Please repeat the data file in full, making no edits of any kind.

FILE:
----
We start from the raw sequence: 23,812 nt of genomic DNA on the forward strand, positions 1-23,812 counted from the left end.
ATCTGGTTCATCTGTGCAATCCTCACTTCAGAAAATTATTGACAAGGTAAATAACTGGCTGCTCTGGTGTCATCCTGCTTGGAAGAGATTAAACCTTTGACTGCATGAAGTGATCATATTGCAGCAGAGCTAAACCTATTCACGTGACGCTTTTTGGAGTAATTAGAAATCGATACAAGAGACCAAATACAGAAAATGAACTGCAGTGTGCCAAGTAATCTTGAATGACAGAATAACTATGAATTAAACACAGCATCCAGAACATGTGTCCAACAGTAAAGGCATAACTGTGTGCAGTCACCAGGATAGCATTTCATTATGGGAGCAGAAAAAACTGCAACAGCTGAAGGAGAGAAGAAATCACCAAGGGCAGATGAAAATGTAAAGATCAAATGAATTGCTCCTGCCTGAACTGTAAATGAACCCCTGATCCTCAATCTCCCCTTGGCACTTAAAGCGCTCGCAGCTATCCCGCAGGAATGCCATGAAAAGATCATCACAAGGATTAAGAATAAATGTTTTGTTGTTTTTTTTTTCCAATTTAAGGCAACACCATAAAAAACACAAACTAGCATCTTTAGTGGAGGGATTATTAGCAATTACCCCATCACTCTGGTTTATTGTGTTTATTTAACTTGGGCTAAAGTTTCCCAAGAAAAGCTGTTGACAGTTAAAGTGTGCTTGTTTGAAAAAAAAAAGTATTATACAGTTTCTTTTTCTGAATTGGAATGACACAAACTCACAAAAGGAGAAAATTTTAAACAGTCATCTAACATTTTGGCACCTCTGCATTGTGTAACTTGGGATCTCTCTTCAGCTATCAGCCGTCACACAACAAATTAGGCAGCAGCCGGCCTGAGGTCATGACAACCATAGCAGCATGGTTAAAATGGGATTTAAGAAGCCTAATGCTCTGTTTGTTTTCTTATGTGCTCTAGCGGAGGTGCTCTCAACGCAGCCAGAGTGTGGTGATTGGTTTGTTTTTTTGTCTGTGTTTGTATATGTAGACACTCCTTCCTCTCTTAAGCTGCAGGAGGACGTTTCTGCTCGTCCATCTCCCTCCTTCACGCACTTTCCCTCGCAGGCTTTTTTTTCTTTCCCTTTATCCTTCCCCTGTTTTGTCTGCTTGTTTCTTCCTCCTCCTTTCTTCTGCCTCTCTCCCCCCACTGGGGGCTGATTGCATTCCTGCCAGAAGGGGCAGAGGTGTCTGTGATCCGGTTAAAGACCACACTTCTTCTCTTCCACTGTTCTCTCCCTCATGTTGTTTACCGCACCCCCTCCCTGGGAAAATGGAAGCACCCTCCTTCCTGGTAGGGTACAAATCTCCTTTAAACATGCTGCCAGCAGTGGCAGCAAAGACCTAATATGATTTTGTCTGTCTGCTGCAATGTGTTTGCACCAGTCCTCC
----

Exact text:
We start from the raw sequence: 23,812 nt of genomic DNA on the forward strand, positions 1-23,812 counted from the left end.
ATCTGGTTCATCTGTGCAATCCTCACTTCAGAAAATTATTGACAAGGTAAATAACTGGCTGCTCTGGTGTCATCCTGCTTGGAAGAGATTAAACCTTTGACTGCATGAAGTGATCATATTGCAGCAGAGCTAAACCTATTCACGTGACGCTTTTTGGAGTAATTAGAAATCGATACAAGAGACCAAATACAGAAAATGAACTGCAGTGTGCCAAGTAATCTTGAATGACAGAATAACTATGAATTAAACACAGCATCCAGAACATGTGTCCAACAGTAAAGGCATAACTGTGTGCAGTCACCAGGATAGCATTTCATTATGGGAGCAGAAAAAACTGCAACAGCTGAAGGAGAGAAGAAATCACCAAGGGCAGATGAAAATGTAAAGATCAAATGAATTGCTCCTGCCTGAACTGTAAATGAACCCCTGATCCTCAATCTCCCCTTGGCACTTAAAGCGCTCGCAGCTATCCCGCAGGAATGCCATGAAAAGATCATCACAAGGATTAAGAATAAATGTTTTGTTGTTTTTTTTTTCCAATTTAAGGCAACACCATAAAAAACACAAACTAGCATCTTTAGTGGAGGGATTATTAGCAATTACCCCATCACTCTGGTTTATTGTGTTTATTTAACTTGGGCTAAAGTTTCCCAAGAAAAGCTGTTGACAGTTAAAGTGTGCTTGTTTGAAAAAAAAAAGTATTATACAGTTTCTTTTTCTGAATTGGAATGACACAAACTCACAAAAGGAGAAAATTTTAAACAGTCATCTAACATTTTGGCACCTCTGCATTGTGTAACTTGGGATCTCTCTTCAGCTATCAGCCGTCACACAACAAATTAGGCAGCAGCCGGCCTGAGGTCATGACAACCATAGCAGCATGGTTAAAATGGGATTTAAGAAGCCTAATGCTCTGTTTGTTTTCTTATGTGCTCTAGCGGAGGTGCTCTCAACGCAGCCAGAGTGTGGTGATTGGTTTGTTTTTTTGTCTGTGTTTGTATATGTAGACACTCCTTCCTCTCTTAAGCTGCAGGAGGACGTTTCTGCTCGTCCATCTCCCTCCTTCACGCACTTTCCCTCGCAGGCTTTTTTTTCTTTCCCTTTATCCTTCCCCTGTTTTGTCTGCTTGTTTCTTCCTCCTCCTTTCTTCTGCCTCTCTCCCCCCACTGGGGGCTGATTGCATTCCTGCCAGAAGGGGCAGAGGTGTCTGTGATCCGGTTAAAGACCACACTTCTTCTCTTCCACTGTTCTCTCCCTCATGTTGTTTACCGCACCCCCTCCCTGGGAAAATGGAAGCACCCTCCTTCCTGGTAGGGTACAAATCTCCTTTAAACATGCTGCCAGCAGTGGCAGCAAAGACCTAATATGATTTTGTCTGTCTGCTGCAATGTGTTTGCACCAGTCCTCC